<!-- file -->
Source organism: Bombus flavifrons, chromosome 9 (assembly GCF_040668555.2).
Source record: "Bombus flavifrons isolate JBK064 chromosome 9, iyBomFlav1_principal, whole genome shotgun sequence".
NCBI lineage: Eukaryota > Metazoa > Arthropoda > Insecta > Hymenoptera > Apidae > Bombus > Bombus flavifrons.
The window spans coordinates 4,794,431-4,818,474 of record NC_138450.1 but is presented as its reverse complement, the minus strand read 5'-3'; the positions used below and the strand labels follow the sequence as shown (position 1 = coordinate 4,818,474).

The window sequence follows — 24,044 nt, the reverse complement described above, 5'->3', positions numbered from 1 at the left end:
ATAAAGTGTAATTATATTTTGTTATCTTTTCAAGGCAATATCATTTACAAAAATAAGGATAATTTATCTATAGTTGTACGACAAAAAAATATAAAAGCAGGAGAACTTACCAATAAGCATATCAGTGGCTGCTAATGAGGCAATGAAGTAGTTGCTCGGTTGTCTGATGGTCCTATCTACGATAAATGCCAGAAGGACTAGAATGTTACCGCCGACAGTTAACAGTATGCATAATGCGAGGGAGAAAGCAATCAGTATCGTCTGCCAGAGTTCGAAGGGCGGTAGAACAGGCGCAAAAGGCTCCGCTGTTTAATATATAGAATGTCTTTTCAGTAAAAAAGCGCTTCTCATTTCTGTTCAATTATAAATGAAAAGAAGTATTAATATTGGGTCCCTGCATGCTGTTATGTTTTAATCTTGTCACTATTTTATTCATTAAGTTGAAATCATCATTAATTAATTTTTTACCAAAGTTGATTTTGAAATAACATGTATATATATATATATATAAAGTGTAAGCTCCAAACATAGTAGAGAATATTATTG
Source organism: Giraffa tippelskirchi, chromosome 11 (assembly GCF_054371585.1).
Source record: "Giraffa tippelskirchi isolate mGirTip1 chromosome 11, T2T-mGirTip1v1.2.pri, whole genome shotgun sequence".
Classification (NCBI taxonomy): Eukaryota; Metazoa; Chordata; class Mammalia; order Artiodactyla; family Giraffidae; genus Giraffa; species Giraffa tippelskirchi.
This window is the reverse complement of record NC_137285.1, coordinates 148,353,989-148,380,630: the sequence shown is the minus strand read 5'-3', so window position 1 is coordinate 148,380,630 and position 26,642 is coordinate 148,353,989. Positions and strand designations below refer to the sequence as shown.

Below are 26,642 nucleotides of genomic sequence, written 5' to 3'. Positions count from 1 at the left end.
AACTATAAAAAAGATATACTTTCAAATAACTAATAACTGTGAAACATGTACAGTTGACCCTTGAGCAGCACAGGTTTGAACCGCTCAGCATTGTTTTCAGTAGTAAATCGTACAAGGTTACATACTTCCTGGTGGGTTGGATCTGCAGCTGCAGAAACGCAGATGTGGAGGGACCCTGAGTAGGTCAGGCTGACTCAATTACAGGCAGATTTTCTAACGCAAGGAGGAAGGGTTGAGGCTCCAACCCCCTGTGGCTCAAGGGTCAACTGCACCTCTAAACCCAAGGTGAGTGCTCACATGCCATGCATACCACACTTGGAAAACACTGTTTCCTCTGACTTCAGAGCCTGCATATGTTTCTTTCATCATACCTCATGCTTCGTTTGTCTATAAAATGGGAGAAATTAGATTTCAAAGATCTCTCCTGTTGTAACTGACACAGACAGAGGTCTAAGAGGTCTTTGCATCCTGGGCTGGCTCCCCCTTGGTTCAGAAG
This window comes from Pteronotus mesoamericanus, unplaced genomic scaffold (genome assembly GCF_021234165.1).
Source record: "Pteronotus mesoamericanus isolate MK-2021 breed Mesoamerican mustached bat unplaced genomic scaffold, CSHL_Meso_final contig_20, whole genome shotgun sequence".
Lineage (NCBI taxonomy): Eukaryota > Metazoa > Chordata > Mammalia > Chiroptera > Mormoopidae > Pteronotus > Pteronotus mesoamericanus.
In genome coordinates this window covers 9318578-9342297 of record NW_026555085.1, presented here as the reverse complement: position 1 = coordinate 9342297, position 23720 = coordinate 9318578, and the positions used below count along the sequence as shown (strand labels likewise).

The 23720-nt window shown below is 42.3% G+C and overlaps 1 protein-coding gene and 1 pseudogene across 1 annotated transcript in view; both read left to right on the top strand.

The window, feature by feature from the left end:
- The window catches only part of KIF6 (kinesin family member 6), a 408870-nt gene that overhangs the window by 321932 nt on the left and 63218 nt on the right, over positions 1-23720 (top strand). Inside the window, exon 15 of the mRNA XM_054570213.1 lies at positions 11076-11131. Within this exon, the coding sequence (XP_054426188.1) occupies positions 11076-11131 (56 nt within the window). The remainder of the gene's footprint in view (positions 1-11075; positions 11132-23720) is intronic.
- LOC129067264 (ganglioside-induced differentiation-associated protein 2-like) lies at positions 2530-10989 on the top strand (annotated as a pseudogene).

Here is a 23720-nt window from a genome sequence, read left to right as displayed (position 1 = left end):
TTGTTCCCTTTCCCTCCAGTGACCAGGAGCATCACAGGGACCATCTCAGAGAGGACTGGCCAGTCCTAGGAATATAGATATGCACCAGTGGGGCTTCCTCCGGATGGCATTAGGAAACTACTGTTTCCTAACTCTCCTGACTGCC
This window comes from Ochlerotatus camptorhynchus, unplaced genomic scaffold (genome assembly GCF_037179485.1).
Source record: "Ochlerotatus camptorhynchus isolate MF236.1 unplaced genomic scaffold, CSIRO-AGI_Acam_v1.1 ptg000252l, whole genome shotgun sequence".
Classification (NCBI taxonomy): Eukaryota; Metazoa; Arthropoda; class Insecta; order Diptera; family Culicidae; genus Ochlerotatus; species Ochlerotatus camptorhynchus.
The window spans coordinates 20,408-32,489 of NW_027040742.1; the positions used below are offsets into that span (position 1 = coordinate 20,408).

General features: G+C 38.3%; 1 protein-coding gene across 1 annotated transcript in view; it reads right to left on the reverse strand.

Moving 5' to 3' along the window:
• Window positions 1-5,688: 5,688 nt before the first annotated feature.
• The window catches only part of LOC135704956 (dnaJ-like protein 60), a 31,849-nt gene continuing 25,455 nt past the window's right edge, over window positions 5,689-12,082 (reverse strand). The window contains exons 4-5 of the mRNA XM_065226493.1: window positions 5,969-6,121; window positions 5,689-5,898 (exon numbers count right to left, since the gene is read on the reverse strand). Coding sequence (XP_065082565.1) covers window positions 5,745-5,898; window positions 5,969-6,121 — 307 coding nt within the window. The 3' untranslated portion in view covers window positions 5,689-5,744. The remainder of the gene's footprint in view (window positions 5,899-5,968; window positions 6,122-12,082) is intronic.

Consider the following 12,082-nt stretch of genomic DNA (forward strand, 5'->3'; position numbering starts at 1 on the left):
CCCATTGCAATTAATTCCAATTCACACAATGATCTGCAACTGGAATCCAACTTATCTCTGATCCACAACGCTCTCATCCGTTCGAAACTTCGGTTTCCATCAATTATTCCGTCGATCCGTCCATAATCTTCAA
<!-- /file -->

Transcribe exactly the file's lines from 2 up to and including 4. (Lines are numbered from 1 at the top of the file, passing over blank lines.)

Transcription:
Source record: "Bombus flavifrons isolate JBK064 chromosome 9, iyBomFlav1_principal, whole genome shotgun sequence".
NCBI lineage: Eukaryota > Metazoa > Arthropoda > Insecta > Hymenoptera > Apidae > Bombus > Bombus flavifrons.
The window spans coordinates 4,794,431-4,818,474 of record NC_138450.1 but is presented as its reverse complement, the minus strand read 5'-3'; the positions used below and the strand labels follow the sequence as shown (position 1 = coordinate 4,818,474).